Hunters rifling through West Virginia for bucks
CHARLESTON — The 2020 Firearms Buck Season started Monday and state Division of Natural Resources Chief of the Wildlife Resources Section Paul Johansen is expecting a bigger number of hunters participating and the number of bucks killed to be on the up during the two-week season.
Seeing a decrease of bucks killed last fall leading to a bigger deer population, the state will have a healthy and robust deer population for this hunting season and with expecting more hunters participating this season due to being held inside for most of the year due to COVID-19, Johansen said there should be a rise in bucks killed this season.
“A lot of those bucks rolled over in the population and were available this year. In other words, they weren’t harvested last year, they made it through the winter, in good shape,” he said. “They’re out on the landscape this year, and they’ll be available for hunters. I think we’re going to see a significant number of hunters out probably above a more typical year, just taking advantage of being able to get out of the house and enjoy a little bit of time off. So, we are expecting good participation from our hunters this year,” Johansen said.
The busiest time of the season is the first two days when the season opens. Johansen then said that while there could be a rise of hunters on Thanksgiving and the long weekend, it will not match the numbers of hunters at the start.
Another factor in the number of hunters will be how big of a role the weather conditions will play, according to Johansen.
Going through Dec. 6, new to this year is that there will be an extra Sunday available for hunting since the hunting season normally ended on Saturday in the past.
Col. Jerry Jenkins, chief of the law enforcement section of the WVDNR, said there was only one accident that occurred on Monday, involving a man falling out of a tree stand in Upshur County. The individual was conscious and flown to Ruby Memorial Hospital. Falling out of tree stands is the most commonly occurring hunting accident, according to Jenkins.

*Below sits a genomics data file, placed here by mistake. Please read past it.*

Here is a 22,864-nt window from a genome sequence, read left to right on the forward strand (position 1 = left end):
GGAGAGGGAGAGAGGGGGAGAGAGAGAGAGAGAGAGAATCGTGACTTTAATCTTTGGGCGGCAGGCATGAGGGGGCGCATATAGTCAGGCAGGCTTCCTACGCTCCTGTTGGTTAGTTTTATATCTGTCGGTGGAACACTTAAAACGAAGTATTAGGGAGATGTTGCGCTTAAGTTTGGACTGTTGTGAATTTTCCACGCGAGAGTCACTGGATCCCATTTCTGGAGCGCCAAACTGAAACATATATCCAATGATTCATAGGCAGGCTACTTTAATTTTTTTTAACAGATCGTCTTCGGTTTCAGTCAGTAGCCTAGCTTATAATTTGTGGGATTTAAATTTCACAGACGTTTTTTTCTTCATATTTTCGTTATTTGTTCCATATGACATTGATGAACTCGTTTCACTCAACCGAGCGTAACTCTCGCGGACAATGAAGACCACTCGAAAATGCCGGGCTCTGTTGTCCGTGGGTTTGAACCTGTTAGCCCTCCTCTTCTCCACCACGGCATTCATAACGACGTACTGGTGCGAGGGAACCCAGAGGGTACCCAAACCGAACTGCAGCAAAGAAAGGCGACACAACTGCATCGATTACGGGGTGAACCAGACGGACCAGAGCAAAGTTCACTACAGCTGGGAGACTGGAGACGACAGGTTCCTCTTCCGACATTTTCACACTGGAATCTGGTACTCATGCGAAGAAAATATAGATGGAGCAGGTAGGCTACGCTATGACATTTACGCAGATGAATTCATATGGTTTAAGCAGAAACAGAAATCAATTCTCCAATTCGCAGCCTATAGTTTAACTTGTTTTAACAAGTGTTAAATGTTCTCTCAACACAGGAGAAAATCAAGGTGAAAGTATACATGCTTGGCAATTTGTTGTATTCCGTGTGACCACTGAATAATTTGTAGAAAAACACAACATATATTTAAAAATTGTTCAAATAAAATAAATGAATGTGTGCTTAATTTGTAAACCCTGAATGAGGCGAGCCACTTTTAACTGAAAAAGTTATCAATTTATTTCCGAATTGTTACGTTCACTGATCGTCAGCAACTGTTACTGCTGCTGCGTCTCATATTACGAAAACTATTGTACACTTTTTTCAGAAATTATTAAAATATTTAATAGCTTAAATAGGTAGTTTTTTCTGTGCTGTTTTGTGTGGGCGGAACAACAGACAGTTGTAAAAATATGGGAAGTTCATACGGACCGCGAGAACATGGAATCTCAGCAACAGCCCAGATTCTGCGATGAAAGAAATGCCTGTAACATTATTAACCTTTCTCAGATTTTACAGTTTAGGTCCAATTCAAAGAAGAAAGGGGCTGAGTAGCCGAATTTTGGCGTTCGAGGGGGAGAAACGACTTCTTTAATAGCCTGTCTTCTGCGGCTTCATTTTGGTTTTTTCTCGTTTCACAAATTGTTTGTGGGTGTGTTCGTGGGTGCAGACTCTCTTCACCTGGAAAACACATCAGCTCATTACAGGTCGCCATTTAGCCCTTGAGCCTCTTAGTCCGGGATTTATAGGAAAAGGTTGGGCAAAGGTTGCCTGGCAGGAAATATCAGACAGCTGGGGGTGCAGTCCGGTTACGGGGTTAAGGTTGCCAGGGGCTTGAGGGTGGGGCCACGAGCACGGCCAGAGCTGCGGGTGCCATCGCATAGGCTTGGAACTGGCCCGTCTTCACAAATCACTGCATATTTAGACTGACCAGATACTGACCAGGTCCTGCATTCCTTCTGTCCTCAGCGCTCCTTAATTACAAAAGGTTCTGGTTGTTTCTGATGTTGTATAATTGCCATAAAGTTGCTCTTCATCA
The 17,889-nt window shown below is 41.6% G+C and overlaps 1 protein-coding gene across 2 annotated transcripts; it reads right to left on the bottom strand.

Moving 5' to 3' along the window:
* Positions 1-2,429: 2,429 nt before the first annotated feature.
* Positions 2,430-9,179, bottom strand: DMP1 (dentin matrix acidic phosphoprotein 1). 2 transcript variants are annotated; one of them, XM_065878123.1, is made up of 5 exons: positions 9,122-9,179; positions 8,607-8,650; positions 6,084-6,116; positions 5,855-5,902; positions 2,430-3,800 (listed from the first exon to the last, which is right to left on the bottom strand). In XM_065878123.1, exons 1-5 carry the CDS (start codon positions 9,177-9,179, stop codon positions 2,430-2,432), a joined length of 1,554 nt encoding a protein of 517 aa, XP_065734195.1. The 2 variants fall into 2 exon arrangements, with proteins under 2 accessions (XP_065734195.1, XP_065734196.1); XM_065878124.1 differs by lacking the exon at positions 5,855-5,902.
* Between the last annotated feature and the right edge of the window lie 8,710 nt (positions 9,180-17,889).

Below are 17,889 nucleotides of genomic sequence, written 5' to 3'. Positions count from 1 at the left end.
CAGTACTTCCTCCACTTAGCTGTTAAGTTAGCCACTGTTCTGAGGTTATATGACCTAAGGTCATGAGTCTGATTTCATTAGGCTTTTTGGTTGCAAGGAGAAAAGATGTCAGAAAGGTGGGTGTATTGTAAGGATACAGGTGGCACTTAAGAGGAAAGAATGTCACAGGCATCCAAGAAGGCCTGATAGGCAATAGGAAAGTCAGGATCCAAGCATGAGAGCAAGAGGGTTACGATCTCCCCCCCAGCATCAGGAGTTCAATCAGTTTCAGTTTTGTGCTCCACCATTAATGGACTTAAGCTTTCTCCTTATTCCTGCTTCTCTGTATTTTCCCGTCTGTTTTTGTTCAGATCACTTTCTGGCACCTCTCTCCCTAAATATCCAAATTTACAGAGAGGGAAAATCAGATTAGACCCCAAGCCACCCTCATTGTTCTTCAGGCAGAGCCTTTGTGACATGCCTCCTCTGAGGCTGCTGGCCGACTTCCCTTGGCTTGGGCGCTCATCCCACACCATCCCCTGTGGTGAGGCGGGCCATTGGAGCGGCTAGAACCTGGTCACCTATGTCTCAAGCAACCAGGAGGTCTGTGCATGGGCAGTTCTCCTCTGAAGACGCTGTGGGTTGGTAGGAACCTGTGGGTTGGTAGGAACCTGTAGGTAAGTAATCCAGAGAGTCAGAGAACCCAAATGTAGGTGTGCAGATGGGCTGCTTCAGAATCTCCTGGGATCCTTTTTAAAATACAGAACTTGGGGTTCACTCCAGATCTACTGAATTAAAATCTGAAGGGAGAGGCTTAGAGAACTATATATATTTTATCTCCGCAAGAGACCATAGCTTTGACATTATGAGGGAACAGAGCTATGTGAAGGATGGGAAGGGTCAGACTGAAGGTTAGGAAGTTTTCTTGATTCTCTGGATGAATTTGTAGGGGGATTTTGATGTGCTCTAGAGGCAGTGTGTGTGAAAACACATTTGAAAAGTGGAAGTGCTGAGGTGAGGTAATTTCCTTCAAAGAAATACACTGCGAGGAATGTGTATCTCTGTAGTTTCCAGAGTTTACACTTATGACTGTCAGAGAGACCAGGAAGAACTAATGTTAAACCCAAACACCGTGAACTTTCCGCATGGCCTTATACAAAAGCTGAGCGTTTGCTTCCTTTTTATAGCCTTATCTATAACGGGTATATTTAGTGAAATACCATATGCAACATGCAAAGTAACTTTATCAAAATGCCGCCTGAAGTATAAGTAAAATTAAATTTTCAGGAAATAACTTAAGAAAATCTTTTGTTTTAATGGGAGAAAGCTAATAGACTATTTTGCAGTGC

No other accident has been reported as of 4 p.m. Monday.
Jenkins also said hunters should take their cell phones with them in case an accident occurs. However, Jenkins did say that some areas in the state have zero coverage for cell service, so hunters should plan around that. Hunters should also let someone else know about their hunting plans if they plan to hunt by themselves as well.
“It’s always good to have a cell phone. If you’re hunting in an area where you have coverage, in case something would happen, or you’d run into something you can call for assistance. But unfortunately, in a lot of places in West Virginia, the coverage is not that great,” Jenkins said. “Always let someone else know where you’re going if you’re hunting by yourself. Let them know your hunting plan, where you plan to be, and when you plan to come back. So in case you don’t come back, someone knows where to let us know to start looking for you.”
Hunters are encouraged to wear blaze orange vests to be better seen by other hunters.
Hunters should know that having a loaded gun in a vehicle is illegal and could be dangerous for one’s safety. Jenkins said if the gun is left in the vehicle, the gun could roll around and go off in the individual’s vehicle, potentially leading to harm.
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